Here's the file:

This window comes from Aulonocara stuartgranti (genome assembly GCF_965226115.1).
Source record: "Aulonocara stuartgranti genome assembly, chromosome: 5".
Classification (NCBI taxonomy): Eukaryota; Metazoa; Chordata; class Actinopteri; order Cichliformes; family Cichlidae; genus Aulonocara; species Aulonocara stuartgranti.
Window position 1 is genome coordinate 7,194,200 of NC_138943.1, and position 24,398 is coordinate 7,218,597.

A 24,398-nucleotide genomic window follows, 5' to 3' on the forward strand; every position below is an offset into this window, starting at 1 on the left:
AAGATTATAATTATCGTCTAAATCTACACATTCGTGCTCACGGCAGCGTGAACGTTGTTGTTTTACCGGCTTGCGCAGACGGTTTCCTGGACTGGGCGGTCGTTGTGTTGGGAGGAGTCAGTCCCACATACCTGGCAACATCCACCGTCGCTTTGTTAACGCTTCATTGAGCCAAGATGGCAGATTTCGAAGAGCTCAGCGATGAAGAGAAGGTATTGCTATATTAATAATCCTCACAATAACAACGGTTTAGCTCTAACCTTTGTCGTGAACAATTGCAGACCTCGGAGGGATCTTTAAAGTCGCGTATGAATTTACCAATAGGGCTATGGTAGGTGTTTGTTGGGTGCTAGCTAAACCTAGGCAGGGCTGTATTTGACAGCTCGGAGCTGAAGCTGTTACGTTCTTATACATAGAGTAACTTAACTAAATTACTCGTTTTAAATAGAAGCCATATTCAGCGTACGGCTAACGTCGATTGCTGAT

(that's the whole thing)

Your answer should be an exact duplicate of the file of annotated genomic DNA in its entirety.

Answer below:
This window comes from Aulonocara stuartgranti (genome assembly GCF_965226115.1).
Source record: "Aulonocara stuartgranti genome assembly, chromosome: 5".
Classification (NCBI taxonomy): Eukaryota; Metazoa; Chordata; class Actinopteri; order Cichliformes; family Cichlidae; genus Aulonocara; species Aulonocara stuartgranti.
Window position 1 is genome coordinate 7,194,200 of NC_138943.1, and position 24,398 is coordinate 7,218,597.

A 24,398-nucleotide genomic window follows, 5' to 3' on the forward strand; every position below is an offset into this window, starting at 1 on the left:
AAGATTATAATTATCGTCTAAATCTACACATTCGTGCTCACGGCAGCGTGAACGTTGTTGTTTTACCGGCTTGCGCAGACGGTTTCCTGGACTGGGCGGTCGTTGTGTTGGGAGGAGTCAGTCCCACATACCTGGCAACATCCACCGTCGCTTTGTTAACGCTTCATTGAGCCAAGATGGCAGATTTCGAAGAGCTCAGCGATGAAGAGAAGGTATTGCTATATTAATAATCCTCACAATAACAACGGTTTAGCTCTAACCTTTGTCGTGAACAATTGCAGACCTCGGAGGGATCTTTAAAGTCGCGTATGAATTTACCAATAGGGCTATGGTAGGTGTTTGTTGGGTGCTAGCTAAACCTAGGCAGGGCTGTATTTGACAGCTCGGAGCTGAAGCTGTTACGTTCTTATACATAGAGTAACTTAACTAAATTACTCGTTTTAAATAGAAGCCATATTCAGCGTACGGCTAACGTCGATTGCTGAT